In a new study conducted on native advertising, 54% of respondents said they'd felt deceived by native advertising in the past, and 44% weren’t able to correctly identify the sponsor of the native ad they read.
The study, “Fixing Native Ads: What Consumers Want From Publishers, Brands, Facebook, and the FTC,” was conducted by tech firm Contently, in partnership with the Tow-Knight Center for Entrepreneurial Journalism at The City University of New York and Radius Global Market Research.
Among the other findings:
-- 23% of consumers were able to describe the samples of native ads they were shown as advertising. Respondents were more likely to identify native ads as editorial content (34%) or a hybrid between editorial content and advertising (43%).
--When a trusted publisher features native advertising for an untrusted brand, 43% of consumers lose trust in that publisher. Conversely, when a trusted publisher features native advertising for a trusted brand, 41% of consumers gain trust in that publisher.
--Among those interested in the native ad content they viewed, 59% said that it made them more likely to purchase.
--Consumers were most likely to interpret a native ad as an advertisement when they were first exposed to it on Facebook.
“Though a majority of respondents have felt misled by native ads, our findings indicate that they can be very effective when executed correctly,” stated Joe Lazauskas, director of editorial at Contently. “It’s our hope that quantitative and qualitative evidence will spur the industry to improve practices and subsequently increase consumers’ trust in both brands and publishers.”
The study’s findings also point to possible solutions that would improve native advertising for the Federal Trade Commission, publishers, social channels, brands, and consumers, including:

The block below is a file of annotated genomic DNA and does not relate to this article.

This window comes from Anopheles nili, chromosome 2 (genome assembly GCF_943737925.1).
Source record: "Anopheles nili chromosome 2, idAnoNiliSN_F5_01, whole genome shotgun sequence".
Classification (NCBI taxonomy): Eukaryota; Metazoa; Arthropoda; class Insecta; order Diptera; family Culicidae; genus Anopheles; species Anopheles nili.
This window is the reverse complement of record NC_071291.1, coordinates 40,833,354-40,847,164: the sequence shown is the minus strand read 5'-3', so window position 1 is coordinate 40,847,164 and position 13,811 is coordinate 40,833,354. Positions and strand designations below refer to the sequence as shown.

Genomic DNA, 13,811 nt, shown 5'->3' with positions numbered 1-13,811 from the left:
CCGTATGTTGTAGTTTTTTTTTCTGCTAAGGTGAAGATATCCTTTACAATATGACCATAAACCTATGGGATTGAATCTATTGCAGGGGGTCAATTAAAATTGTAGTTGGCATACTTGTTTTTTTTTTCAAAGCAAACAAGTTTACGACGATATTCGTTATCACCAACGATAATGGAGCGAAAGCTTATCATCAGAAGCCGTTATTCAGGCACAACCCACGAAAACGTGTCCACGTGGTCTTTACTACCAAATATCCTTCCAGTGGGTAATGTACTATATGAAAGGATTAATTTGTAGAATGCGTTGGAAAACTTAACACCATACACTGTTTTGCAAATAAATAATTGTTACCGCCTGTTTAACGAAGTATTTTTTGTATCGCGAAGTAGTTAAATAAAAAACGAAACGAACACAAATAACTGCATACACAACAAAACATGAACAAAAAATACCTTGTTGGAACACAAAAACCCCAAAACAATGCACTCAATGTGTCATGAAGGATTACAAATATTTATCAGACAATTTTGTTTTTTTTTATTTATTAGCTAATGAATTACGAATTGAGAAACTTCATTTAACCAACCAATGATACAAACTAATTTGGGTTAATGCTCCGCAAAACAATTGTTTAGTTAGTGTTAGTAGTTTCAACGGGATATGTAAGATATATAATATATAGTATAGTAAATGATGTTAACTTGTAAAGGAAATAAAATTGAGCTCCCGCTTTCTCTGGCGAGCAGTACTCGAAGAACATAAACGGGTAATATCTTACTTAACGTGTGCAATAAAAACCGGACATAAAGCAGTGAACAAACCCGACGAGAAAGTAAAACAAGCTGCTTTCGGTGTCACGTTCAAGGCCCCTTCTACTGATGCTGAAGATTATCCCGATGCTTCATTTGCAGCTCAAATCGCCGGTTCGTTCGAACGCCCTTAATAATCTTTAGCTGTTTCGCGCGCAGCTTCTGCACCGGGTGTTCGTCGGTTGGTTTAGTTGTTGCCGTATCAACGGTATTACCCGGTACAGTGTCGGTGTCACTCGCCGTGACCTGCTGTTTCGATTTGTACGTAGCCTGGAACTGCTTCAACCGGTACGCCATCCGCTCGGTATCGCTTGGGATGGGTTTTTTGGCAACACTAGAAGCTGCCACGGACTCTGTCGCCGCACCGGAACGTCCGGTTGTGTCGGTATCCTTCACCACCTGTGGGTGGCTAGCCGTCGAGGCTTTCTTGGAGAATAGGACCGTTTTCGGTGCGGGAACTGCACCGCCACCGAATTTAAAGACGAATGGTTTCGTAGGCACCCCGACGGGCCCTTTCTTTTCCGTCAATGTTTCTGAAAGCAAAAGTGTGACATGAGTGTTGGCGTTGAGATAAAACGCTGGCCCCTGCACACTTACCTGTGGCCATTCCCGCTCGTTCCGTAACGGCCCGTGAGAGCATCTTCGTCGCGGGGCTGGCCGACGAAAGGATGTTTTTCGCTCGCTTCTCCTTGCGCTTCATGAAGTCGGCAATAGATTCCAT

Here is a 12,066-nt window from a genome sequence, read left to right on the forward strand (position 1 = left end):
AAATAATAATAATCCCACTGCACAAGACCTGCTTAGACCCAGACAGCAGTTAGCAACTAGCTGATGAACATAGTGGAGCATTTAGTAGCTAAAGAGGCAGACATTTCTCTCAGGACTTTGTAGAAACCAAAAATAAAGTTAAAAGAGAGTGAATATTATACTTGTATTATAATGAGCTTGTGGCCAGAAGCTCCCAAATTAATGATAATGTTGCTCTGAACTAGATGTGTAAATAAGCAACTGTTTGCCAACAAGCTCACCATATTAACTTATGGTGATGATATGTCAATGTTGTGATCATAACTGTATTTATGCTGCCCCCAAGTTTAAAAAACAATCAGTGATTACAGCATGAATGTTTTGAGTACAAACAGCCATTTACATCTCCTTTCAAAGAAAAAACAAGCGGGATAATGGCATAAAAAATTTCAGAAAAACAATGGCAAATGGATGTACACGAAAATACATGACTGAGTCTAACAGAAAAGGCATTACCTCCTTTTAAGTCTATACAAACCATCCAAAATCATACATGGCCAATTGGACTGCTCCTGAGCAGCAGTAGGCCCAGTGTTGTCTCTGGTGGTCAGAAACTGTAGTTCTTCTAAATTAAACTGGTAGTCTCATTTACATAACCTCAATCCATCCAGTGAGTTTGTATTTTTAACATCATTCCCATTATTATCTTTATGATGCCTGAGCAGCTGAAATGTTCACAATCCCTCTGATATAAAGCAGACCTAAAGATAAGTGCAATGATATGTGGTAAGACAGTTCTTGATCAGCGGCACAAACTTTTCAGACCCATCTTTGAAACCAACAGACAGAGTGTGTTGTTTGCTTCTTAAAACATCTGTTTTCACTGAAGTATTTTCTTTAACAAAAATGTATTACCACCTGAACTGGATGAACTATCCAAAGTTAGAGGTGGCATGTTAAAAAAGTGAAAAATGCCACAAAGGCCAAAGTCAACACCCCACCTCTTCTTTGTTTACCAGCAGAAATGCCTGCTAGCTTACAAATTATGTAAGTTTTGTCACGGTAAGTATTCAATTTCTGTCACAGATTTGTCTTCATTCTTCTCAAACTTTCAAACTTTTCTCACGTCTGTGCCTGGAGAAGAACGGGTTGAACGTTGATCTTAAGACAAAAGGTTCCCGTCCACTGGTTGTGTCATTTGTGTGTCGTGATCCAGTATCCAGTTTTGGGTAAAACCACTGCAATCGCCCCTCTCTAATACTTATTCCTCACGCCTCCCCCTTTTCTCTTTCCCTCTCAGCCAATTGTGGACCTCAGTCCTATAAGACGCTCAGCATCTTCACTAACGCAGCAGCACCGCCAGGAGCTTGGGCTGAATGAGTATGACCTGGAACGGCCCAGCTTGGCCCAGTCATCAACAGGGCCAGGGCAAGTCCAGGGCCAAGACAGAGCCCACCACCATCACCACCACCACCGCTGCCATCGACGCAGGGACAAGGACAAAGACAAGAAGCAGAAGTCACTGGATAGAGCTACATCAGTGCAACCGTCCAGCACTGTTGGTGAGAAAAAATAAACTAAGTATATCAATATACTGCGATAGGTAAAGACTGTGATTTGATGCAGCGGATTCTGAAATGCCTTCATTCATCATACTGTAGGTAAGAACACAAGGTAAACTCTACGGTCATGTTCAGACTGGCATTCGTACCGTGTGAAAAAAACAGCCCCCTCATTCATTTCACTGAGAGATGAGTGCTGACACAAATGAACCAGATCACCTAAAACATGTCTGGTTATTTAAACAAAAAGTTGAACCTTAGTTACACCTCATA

--Labeling: “Sponsored” was considered the least confusing label by 49% of consumers. “Advertising” (24%) was rated as the second-least confusing label.
--Layout: Both logos and brand names should be included when labeling native ads, a practice supported by 74% of respondents.
--Topic: As long as disclosure recommendations are adhered to, brands and publishers shouldn’t be afraid of being brand-centric. In fact, a New York Times native ad with Wendy’s was by far the most brand-centric of the ads tested. Yet it was the native ad consumers were most interested in (80%, tied with GE/Business Insider), and the one that had the biggest impact for the sponsoring brand (56% of respondents were more likely to purchase from Wendy’s).
--Distribution: Social media sites should adopt Facebook’s approach to native ads, given how transparently Facebook labels native ads.
The study’s findings suggest that as the use of native advertising and sponsored content grows, industry standards are needed.
The study, which surveyed 1,212 18- to 64-year-olds who regularly use the Internet, found that confusion and lack of labeling standards are common in the industry. On the flip side, the study found that when done well, native advertising can increase consumer trust and purchase intent.